Friday, May 27, 2005

ALBANY, N.Y. (AP) — The village mayor who challenged New York law by attempting to “marry” same-sex couples last year will face trial, the state’s highest court ruled yesterday .

New Paltz Mayor Jason West faces 24 misdemeanor counts of violating the state’s domestic-relations law by “marrying” couples without licenses in February 2004. He faces fines and up to a year in jail if convicted.

Mr. West’s actions came during a flurry of efforts in multiple states to “wed” same-sex couples after San Francisco Mayor Gavin Newsom allowed same-sex couples there to “marry” in February 2004. Those efforts have largely been put on hold by the courts.

Mr. West has maintained he was upholding the homosexual couples’ constitutional rights to equal protection — and thus his oath of office — by allowing them to “wed” in the Hudson Valley college town.

But top state officials, including Gov. George E. Pataki, a Republican, and Attorney General Eliot Spitzer, have said same-sex ceremonies violate state law.

“Mayor West stood up for the constitutional rights of people being treated unfairly and unconstitutionally,” said Mr. West’s attorney, E. Joshua Rosenkranz. “If he is wrong about that judgment, of course he will stand trial and we’ll pay whatever penalty and he’s prepared to do so.”

Before making its decision, the state Court of Appeals refused Mr. West’s request to first hear arguments on the constitutionality of the state’s same-sex “marriage” ban. Mr. West had argued that the high court should take up the issue now because the case was unique, novel and critical to the state.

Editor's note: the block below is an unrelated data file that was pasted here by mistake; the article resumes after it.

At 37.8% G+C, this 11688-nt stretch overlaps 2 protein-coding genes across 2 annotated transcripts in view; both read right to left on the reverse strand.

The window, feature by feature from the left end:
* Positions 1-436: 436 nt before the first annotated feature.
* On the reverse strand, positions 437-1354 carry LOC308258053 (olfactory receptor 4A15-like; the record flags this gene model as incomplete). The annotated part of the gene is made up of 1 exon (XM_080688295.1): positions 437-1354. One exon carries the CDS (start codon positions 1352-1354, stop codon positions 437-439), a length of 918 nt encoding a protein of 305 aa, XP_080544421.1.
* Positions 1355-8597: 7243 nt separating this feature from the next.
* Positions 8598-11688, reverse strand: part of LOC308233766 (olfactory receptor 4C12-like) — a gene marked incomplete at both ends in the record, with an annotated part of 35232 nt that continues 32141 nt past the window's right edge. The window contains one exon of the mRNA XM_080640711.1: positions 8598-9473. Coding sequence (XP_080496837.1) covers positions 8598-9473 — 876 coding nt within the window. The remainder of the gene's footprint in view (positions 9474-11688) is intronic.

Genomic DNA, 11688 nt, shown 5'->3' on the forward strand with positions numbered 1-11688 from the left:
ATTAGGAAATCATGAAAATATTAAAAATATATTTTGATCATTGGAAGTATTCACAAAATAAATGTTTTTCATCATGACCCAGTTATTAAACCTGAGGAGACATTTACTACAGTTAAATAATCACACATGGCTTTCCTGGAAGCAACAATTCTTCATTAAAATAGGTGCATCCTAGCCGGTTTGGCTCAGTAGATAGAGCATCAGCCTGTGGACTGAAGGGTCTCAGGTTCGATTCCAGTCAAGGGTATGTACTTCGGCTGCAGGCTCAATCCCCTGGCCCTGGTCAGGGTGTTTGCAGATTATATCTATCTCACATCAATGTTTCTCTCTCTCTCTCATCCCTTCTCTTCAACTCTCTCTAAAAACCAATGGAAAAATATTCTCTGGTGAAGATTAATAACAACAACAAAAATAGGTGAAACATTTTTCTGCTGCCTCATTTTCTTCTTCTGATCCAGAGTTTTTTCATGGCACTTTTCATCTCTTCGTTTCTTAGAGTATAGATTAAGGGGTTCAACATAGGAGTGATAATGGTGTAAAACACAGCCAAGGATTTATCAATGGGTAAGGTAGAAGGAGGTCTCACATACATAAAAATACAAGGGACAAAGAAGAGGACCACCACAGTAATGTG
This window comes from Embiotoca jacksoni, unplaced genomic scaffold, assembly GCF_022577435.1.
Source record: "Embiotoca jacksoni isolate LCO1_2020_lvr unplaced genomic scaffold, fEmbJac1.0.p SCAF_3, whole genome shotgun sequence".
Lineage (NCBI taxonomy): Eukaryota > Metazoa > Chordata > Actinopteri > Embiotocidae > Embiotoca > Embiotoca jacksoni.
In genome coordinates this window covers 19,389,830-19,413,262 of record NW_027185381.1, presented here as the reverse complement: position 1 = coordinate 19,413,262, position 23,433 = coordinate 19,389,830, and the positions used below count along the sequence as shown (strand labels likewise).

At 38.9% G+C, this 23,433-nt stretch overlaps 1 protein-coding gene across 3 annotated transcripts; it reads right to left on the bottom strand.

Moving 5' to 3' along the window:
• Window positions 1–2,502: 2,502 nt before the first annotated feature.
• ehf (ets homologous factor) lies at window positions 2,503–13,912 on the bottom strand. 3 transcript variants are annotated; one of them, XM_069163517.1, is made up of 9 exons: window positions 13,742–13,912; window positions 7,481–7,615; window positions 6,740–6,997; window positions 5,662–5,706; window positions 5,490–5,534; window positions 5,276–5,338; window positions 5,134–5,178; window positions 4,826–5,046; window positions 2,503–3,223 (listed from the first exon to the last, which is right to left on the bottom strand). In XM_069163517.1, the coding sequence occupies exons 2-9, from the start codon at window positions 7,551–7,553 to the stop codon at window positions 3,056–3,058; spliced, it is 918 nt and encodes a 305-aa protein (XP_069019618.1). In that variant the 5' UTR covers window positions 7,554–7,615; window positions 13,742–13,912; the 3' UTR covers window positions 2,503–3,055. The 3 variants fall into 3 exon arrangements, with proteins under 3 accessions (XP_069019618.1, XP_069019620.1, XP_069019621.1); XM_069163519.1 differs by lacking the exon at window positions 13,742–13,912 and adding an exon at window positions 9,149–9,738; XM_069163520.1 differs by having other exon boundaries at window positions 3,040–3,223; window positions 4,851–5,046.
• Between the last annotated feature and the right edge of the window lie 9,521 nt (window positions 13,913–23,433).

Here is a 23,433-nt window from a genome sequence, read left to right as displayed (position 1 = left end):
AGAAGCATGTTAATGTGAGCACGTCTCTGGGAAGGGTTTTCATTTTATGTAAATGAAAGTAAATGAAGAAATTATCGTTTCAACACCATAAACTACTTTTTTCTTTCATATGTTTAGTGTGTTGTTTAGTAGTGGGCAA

But Assistant District Attorney Joan Lamb argued that other cases brought by same-sex couples already are wending through the court system, and those couples have better legal status to contest the law because it affects their own rights, while Mr. West was acting as a public official.

Meanwhile, in Massachusetts, the Supreme Judicial Court yesterday rejected a lawsuit by C. Joseph Doyle, executive director of the Catholic Action League, to halt same-sex “marriage” in the state until voters could decide on a constitutional amendment banning them. The vote could come in November 2006 at the earliest.

The Supreme Judicial Court, the state’s highest court, became the first to authorize same-sex “weddings” with its landmark November 2003 ruling. The ruling took effect in May 2004.

Mr. Doyle had appealed to the full court after a single justice dismissed his claim last year. Justice Roderick Ireland said same-sex couples shouldn’t be denied the right to “marry” based on the possibility that voters would approve the amendment.

“The single justice was correct and well within his discretion” in denying Mr. Doyle’s request, the high court wrote yesterday .

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